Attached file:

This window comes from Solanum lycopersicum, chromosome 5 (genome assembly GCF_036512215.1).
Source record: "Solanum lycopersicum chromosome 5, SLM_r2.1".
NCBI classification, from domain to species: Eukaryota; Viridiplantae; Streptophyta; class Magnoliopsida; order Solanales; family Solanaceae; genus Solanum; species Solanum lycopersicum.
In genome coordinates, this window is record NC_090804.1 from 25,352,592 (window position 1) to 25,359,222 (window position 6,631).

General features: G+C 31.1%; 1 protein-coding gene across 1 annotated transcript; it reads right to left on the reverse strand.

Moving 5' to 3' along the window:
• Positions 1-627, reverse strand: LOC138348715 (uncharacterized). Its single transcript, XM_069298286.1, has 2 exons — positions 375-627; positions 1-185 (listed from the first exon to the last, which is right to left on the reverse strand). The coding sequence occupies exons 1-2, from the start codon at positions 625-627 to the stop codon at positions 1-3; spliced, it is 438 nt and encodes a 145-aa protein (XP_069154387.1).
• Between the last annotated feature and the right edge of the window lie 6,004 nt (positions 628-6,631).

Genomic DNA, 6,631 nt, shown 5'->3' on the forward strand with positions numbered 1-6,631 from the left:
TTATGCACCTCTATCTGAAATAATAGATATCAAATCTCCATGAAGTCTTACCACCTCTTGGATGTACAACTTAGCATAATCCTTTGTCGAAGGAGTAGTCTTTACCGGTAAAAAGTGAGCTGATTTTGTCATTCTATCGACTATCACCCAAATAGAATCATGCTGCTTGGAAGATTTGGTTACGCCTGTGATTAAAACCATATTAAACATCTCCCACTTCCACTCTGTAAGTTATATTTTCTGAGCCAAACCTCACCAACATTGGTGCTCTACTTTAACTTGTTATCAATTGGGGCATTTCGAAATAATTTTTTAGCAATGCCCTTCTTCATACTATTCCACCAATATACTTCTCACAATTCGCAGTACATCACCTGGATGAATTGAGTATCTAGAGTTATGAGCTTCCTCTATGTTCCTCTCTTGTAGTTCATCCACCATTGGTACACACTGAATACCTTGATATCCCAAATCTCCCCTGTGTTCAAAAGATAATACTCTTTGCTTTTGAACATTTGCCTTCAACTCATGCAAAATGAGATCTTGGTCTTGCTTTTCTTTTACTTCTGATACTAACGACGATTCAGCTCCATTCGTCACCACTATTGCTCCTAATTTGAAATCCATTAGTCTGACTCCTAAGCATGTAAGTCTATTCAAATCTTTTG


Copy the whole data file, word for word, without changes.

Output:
This window comes from Solanum lycopersicum, chromosome 5 (genome assembly GCF_036512215.1).
Source record: "Solanum lycopersicum chromosome 5, SLM_r2.1".
NCBI classification, from domain to species: Eukaryota; Viridiplantae; Streptophyta; class Magnoliopsida; order Solanales; family Solanaceae; genus Solanum; species Solanum lycopersicum.
In genome coordinates, this window is record NC_090804.1 from 25,352,592 (window position 1) to 25,359,222 (window position 6,631).

General features: G+C 31.1%; 1 protein-coding gene across 1 annotated transcript; it reads right to left on the reverse strand.

Moving 5' to 3' along the window:
• Positions 1-627, reverse strand: LOC138348715 (uncharacterized). Its single transcript, XM_069298286.1, has 2 exons — positions 375-627; positions 1-185 (listed from the first exon to the last, which is right to left on the reverse strand). The coding sequence occupies exons 1-2, from the start codon at positions 625-627 to the stop codon at positions 1-3; spliced, it is 438 nt and encodes a 145-aa protein (XP_069154387.1).
• Between the last annotated feature and the right edge of the window lie 6,004 nt (positions 628-6,631).

Genomic DNA, 6,631 nt, shown 5'->3' on the forward strand with positions numbered 1-6,631 from the left:
TTATGCACCTCTATCTGAAATAATAGATATCAAATCTCCATGAAGTCTTACCACCTCTTGGATGTACAACTTAGCATAATCCTTTGTCGAAGGAGTAGTCTTTACCGGTAAAAAGTGAGCTGATTTTGTCATTCTATCGACTATCACCCAAATAGAATCATGCTGCTTGGAAGATTTGGTTACGCCTGTGATTAAAACCATATTAAACATCTCCCACTTCCACTCTGTAAGTTATATTTTCTGAGCCAAACCTCACCAACATTGGTGCTCTACTTTAACTTGTTATCAATTGGGGCATTTCGAAATAATTTTTTAGCAATGCCCTTCTTCATACTATTCCACCAATATACTTCTCACAATTCGCAGTACATCACCTGGATGAATTGAGTATCTAGAGTTATGAGCTTCCTCTATGTTCCTCTCTTGTAGTTCATCCACCATTGGTACACACTGAATACCTTGATATCCCAAATCTCCCCTGTGTTCAAAAGATAATACTCTTTGCTTTTGAACATTTGCCTTCAACTCATGCAAAATGAGATCTTGGTCTTGCTTTTCTTTTACTTCTGATACTAACGACGATTCAGCTCCATTCGTCACCACTATTGCTCCTAATTTGAAATCCATTAGTCTGACTCCTAAGCATGTAAGTCTATTCAAATCTTTTG